Urgent action needed after inspection finds Hellesdon Hospital is failing patients
06:00 19 February 2014
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Mental health chiefs have been ordered to take urgent action to improve services after an unannounced inspection found that Hellesdon Hospital was failing in two key areas.
Norfolk and Suffolk NHS Foundation Trust (NSFT), which has reduced its workforce by around 400 and is slashing bed numbers by 20pc as part of a redesign of services, has been told to submit an action plan by the end of the week following concerns from the Care Quality Commission (CQC).
Inspectors from the health watchdog, who visited Hellesdon Hospital in Norwich last month, said that the major re-organisation of the NHS trust had “adversely affected” patient care for community and inpatient services.
A Norfolk MP and health minister last night called on NSFT to urgently rectify the failings of the trust after it emerged that patients were waiting up to two months for community mental health assessments.
The CQC inspected five areas on January 8 and 9 and found that the organisation was failing in the “care and welfare of people who use services” and “respecting and involving people who use services.”
Inspectors said, in some cases, patients were not being afforded proper respect of their privacy, dignity and independence.
The report stated: “People’s needs were not always assessed in a timely way. We found that those people who required urgent care and treatment were assessed promptly. However, people whose needs were less urgent waited disproportionately, up to two months to be fully assessed by the community service. Since the introduction of new arrangements the number of people that community based teams provided with assessment, care and treatment at any one time had increased rapidly. This increase constrained the teams’ capacity to meet people’s needs.”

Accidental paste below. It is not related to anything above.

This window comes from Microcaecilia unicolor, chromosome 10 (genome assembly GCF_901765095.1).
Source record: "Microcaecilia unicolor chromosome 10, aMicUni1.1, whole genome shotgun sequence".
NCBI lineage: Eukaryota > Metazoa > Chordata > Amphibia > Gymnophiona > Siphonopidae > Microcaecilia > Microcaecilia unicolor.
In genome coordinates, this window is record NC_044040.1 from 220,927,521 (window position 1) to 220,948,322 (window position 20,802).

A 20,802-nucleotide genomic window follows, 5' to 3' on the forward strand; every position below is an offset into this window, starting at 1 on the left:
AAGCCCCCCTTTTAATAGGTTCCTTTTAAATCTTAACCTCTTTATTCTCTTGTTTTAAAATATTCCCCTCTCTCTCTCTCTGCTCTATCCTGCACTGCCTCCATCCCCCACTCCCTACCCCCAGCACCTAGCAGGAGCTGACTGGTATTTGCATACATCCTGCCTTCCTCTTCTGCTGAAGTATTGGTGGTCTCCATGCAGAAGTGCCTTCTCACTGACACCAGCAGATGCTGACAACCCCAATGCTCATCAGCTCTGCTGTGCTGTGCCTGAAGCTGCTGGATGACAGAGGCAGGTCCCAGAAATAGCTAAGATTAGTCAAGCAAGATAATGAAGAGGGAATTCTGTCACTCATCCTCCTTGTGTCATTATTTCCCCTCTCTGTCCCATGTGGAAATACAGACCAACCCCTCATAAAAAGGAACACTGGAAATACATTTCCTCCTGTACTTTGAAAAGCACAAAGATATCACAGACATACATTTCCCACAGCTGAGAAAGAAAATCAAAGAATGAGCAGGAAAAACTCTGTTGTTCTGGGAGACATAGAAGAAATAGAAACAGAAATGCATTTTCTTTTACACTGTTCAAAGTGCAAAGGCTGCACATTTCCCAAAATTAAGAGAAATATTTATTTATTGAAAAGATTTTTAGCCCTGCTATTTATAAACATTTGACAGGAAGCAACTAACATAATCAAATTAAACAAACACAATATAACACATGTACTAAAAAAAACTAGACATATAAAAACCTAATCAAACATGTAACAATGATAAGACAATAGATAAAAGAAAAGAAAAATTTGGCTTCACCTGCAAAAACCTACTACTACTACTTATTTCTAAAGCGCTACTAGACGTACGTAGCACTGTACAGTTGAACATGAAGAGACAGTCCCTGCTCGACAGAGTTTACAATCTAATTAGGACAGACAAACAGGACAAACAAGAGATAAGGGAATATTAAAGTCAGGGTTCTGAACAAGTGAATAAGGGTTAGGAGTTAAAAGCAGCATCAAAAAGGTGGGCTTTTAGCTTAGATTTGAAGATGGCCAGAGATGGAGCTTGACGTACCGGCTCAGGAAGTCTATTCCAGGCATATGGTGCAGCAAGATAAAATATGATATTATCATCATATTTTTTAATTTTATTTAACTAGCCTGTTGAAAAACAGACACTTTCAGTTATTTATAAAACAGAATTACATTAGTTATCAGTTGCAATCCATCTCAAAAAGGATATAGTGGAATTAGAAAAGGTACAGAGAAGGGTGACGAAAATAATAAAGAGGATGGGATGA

The report added: “We found that the simultaneous major re-organisation of both community and hospital-based services had adversely affected direct patient care in both areas.”
“Care and treatment was not always planned and delivered in a way that ensured people’s safety and welfare.”
The CQC inspectors also said they saw examples of people’s privacy and dignity not always being fully protected by staff. They said, while a female ward was “calm”, a male ward was “very noisy and oppressive at times”.
And they said: “Two people told us that they did not have any clean clothes to change into. Both these people looked dishevelled. One said that they had asked staff to arrange for clothes to be collected from their home.”
North Norfolk MP and health minister Norman Lamb said: “It is now critical that the trust responds with a genuine sense of urgency to rectify the concerns raised by the CQC.”
“I am particular concerned at the suggestion that people are spending longer in hospital than is necessary. Not only is it important to free up beds for those who need them most, but most people with mental health problems are better-off being looked after properly in the community. Some people waited up to two months to be assessed by the community service, and this is simply not acceptable.
“It is important to recognise that the CQC also found examples of excellent care at Hellesdon. However, in some cases services have not been good enough, and this must be addressed urgently.”
The trust, which launched a radical redesign of services two years ago to reduce its budget by 20pc by 2016, was found to be meeting standards in the way it cooperates with other providers, the way it handles complaints, and safeguards people who use services from abuse.
No one was available for comment from NSFT last night.
What are your experiences of mental health services in Norfolk and Suffolk? Email firstname.lastname@example.org